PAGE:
Hypothesized Surface: Future Power Solutions for Exploring Hypothesized Surfaces – MSU – A

“Power Solutions for Future Missions to the Asteroid 16 Psyche”


Michigan State University (MSU)


Tungsten Class (2023 – 2024)


Matthew Bush, Mechanical Engineering
Ian Calandrino, Mechanical Engineering
Tyler Doral, Mechanical Engineering
Joe Hamouda, Mechanical Engineering
Lucas Henricks, Mechanical Engineering


Dr. Giles Brereton


In October of 2023, NASA and Arizona State University collaborated to launch humanity’s first mission to a celestial body believed to be primarily composed of metal, rather than rock or ice: an asteroid by the name of 16 Psyche, or just Psyche, orbiting the sun between Mars and Jupiter. Previous observations indicate that Psyche could contain metallic remnants of a planetesimal, a building block of planets like Earth. Given current limitations on the exploration of the Earth’s core, the investigation of Psyche could provide key insights into the formation of the planets in our solar system.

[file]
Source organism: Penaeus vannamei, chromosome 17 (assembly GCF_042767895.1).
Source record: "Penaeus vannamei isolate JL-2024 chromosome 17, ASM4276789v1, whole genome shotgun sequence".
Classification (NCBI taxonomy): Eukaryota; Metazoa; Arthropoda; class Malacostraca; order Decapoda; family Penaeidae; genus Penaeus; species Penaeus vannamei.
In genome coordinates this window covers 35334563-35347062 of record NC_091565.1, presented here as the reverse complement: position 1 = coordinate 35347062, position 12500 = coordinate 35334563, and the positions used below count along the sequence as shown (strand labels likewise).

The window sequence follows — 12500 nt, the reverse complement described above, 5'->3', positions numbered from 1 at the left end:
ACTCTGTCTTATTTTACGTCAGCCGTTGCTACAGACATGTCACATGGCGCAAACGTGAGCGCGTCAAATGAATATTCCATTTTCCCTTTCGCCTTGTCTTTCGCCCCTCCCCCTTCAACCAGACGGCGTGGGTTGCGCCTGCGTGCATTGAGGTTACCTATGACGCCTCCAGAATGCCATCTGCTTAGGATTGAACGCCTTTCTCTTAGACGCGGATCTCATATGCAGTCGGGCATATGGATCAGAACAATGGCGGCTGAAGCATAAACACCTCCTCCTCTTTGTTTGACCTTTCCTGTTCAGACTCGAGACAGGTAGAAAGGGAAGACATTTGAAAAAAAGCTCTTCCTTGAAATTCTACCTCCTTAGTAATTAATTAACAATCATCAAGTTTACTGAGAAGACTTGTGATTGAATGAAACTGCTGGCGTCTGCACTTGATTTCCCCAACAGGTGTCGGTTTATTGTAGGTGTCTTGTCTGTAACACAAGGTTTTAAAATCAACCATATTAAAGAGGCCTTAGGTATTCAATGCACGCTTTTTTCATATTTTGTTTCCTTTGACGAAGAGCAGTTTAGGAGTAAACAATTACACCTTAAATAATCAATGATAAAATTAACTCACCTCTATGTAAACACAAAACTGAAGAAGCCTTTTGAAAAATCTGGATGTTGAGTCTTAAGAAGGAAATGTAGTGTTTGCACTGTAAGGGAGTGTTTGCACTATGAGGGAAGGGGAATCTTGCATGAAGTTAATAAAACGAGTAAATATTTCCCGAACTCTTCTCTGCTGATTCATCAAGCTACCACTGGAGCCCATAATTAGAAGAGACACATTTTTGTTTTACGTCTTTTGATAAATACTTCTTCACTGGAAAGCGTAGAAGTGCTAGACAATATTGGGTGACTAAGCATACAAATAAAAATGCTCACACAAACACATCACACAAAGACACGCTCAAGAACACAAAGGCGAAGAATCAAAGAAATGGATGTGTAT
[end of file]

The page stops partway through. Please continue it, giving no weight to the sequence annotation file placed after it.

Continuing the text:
Following the planned completion of the Psyche mission in 2031, future researchers may propose a mission to physically explore the surface of the asteroid. Such a mission would require the development of novel and cost-effective methods to generate energy, taking advantage of the unique properties of Psyche. Our project explored a possible solution to the problem, supported by data from previous NASA missions and research related to the asteroid.

This work was created in partial fulfillment of the Michigan State University Capstone Course “ME 481”. The work is a result of the Psyche Student Collaborations component of NASA’s Psyche Mission (https://psyche.asu.edu). “Psyche: A Journey to a Metal World” [Contract number NNM16AA09C] is part of the NASA Discovery Program mission to solar system targets. Trade names and trademarks of ASU and NASA are used in this work for identification only. Their usage does not constitute an official endorsement, either expressed or implied, by Arizona State University or National Aeronautics and Space Administration. The content is solely the responsibility of the authors and does not necessarily represent the official views of ASU or NASA.